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Advocate Tembeka Ngcukaitobi points out failures in land reform programme

011116 Pool/News Advocate Tembeka Ngcukaitobi in the North Gauteng High Court for the state capture report court case. Photo Felix Dlangamandla/Netwerk24

011116 Pool/News Advocate Tembeka Ngcukaitobi in the North Gauteng High Court for the state capture report court case. Photo Felix Dlangamandla/Netwerk24

Published Aug 5, 2022

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Durban - Advocate Tembeka Ngcukaitobi on Thursday delivered the Dr Phyllis Naidoo Memorial Lecture and highlighted the failures of South Africa’s land reform programme and how despite being pro poor it had mainly benefited the rich, and why it should still be pursued.

Presenting the memorial lecture at the University of KwaZulu-Natal, Ngcukaitobi said that as of 2018 the government had spent in the region of R60 billion on land restitution with more than 60% having been paid to landowners.

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“We can also see that the land reform programme has largely benefited white landowners. Why then, do we have a pro-poor legal and policy framework, but it benefits the rich? In 2019 the Constitutional Court decided a case about the slow pace in resolving labour tenant claims, also reflecting broadly on land reform.

“The court lambasted the state for placing in jeopardy the “constitutional security and future” of South Africa. Little had been achieved in the first 25 years of freedom to undo the legacies of centuries of conquest, the court noted,” Ngcukaitobi said.

He said that the court had found that the reason was the state’s “failure to practically manage and expedite land reform measures in accordance with constitutional and statutory promises”.

24/10/2017. Advocate Tembeka Ngcukaitobi representing EFF during the argument of appointing a commission of inquiry into state capture. Picture: Bongani Shilubane/ANA

“The consequence was to ‘profoundly exacerbate the intensity and bitterness of the national debate about land reform.’ The Constitution, the courts and the laws were not to blame. At fault was the ‘institutional incapacity of the department to do what the statute and the Constitution require of it’,” Ngcukaitobi said.

He also cited former president Kgalema Motlanthe’s 2017 High Level Panel on the Assessment of Key Legislation and Acceleration of Fundamental Change which, when touching on land, painted a devastating critique of the state’s performance in the settlement of restitution claims.

It found that despite the cut-off date for land claims being 1998, to date, there were more than 7 000 unsettled claims and over 19 000 yet to be finalised “old order” claims.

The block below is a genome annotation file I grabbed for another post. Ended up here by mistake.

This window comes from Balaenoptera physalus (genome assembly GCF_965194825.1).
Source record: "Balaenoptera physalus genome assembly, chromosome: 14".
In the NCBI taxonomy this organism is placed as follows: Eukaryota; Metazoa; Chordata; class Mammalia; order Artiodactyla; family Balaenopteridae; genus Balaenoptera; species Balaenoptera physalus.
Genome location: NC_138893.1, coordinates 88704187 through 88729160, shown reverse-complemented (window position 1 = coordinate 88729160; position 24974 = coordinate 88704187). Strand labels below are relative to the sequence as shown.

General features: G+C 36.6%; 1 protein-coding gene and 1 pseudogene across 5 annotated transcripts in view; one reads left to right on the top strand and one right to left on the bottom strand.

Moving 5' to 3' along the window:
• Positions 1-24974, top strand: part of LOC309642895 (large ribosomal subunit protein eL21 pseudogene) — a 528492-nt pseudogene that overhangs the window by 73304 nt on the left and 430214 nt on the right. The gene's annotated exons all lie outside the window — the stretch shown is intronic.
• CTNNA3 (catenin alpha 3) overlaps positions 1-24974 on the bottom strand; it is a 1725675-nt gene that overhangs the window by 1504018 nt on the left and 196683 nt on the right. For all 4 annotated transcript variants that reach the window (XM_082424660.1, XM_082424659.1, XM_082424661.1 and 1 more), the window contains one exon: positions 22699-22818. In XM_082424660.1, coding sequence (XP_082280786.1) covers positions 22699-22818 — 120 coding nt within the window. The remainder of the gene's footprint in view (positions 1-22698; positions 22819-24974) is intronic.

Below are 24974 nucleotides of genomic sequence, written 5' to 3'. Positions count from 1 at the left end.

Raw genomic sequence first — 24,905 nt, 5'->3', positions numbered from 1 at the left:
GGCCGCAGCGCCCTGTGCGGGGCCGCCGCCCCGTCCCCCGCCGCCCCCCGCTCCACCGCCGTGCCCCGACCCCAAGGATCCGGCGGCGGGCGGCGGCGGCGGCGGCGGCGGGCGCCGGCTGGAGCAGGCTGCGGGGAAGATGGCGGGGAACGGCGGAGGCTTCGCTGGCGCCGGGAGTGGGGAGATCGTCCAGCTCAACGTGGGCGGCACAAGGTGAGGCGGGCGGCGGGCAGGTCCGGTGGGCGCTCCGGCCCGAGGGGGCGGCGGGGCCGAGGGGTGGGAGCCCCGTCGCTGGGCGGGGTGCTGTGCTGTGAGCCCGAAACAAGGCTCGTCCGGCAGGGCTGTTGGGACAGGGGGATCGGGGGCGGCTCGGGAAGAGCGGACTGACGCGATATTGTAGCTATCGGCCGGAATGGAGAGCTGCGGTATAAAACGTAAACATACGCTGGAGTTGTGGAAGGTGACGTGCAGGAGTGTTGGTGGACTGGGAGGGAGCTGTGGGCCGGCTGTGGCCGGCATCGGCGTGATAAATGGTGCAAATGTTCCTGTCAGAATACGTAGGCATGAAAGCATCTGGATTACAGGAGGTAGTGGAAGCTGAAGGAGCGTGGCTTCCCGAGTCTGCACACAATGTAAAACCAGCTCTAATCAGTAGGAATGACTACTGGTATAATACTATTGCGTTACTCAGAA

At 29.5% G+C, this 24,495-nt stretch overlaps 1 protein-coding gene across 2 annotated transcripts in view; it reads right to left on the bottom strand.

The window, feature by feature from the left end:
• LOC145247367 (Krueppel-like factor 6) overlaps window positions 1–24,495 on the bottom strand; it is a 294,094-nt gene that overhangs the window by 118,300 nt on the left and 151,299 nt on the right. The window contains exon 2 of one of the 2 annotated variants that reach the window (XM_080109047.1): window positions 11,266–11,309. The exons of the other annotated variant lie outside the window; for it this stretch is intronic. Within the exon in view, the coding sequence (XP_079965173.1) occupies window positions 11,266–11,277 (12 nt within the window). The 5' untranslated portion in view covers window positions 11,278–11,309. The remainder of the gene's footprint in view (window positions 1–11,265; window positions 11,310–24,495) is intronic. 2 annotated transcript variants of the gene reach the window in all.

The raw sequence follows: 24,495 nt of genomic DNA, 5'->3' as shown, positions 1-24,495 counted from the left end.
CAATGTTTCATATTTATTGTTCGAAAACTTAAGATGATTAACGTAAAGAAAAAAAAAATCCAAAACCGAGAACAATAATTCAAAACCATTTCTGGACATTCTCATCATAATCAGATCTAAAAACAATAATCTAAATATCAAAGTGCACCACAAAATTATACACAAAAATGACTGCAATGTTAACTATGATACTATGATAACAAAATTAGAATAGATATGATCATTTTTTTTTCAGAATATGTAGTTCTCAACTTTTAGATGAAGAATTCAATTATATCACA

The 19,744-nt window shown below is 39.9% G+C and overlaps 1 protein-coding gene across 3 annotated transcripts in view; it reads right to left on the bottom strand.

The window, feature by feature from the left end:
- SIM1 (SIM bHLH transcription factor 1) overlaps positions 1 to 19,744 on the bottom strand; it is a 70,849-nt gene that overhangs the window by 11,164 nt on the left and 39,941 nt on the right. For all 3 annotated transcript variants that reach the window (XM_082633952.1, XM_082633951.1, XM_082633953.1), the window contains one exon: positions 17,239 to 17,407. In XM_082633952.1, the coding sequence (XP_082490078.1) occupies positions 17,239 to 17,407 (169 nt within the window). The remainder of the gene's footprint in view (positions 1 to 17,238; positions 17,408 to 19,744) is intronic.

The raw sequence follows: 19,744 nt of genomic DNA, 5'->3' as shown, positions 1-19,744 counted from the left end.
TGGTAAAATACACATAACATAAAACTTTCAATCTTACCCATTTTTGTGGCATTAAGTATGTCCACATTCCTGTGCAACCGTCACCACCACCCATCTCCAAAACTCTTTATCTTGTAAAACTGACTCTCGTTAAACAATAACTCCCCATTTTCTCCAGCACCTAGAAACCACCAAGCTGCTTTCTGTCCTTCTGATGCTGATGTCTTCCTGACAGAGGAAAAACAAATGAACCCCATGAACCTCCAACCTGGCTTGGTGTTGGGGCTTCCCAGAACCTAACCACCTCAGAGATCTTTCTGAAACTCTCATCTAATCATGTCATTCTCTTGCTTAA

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“The Panel exposed the extremely slow rate of restitution claims, concluding that it will take up to 35 years to finalise all old order claims, 143 years to settle new order claims and, if land claims are reopened, up to 709 years to complete Land Restitution.

“Institutional capacity is evidenced in lack of skills and capacity, overlapping and conflicting claims, and inconsistent monetary awards. A possible explanation for these shortcomings is the lack of sufficient resources,” Ngcukaitobi said.

He added that, however, the budget for land restitution had been consistently underspent and that this evidences how severe problems lie in implementation and the capacity of the system itself.

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“There is yet another feature of the land story. Chronic, systemic and endemic corruption. Claimants are corrupt. Landowners are corrupt. State officials are corrupt.

“In 2018, the Special Investigative Unit, one of our corruption busting institutions, presented its findings and recommendations on fraud, corruption and maladministration in the land reform programme,” Ngcukaitobi said.

He said that the SIU’s basic finding was that the entire system of land reform was rotten from the bottom up.

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Ngcukaitobi said that of the 148 individual land reform projects examined by the SIU between 2011 and 2017, it found that at least one out of every four claims was fraudulent while there were also bogus beneficiaries, or “rent a crowd”.

However, despite the challenges faced by the land restitution programme, Ngcukaitobi said that the restitution programme spoke to the injustice of forced removals of people from their homes in which they had lived for generations to go to strange places.

“It provides a succour for injustice. Not any act of injustice. A specific act of injustice. A forced removal of a person by a particular person at a particular time. It makes visible, tangible, human concepts and notions of struggle.

“Restitution gives dispossession a human face. A hundred years after the initial act of forced removals, families still celebrate the return to the land. In this sense, restitution is more than the material benefits from the productive use of the land,” Ngcukaitobi said.

He added that it was also about memory, the public affirmation that black people’s pain matters, and restoration of lost identities.

“This is why restitution of land shall remain the most contentious and the most important of the land reform programmes. For this reason, even as we consider a needs based system of entitlement to land, abandoning the restitution programme is not an answer,” Ngcukaitobi said.

SUNDAY TRIBUNE

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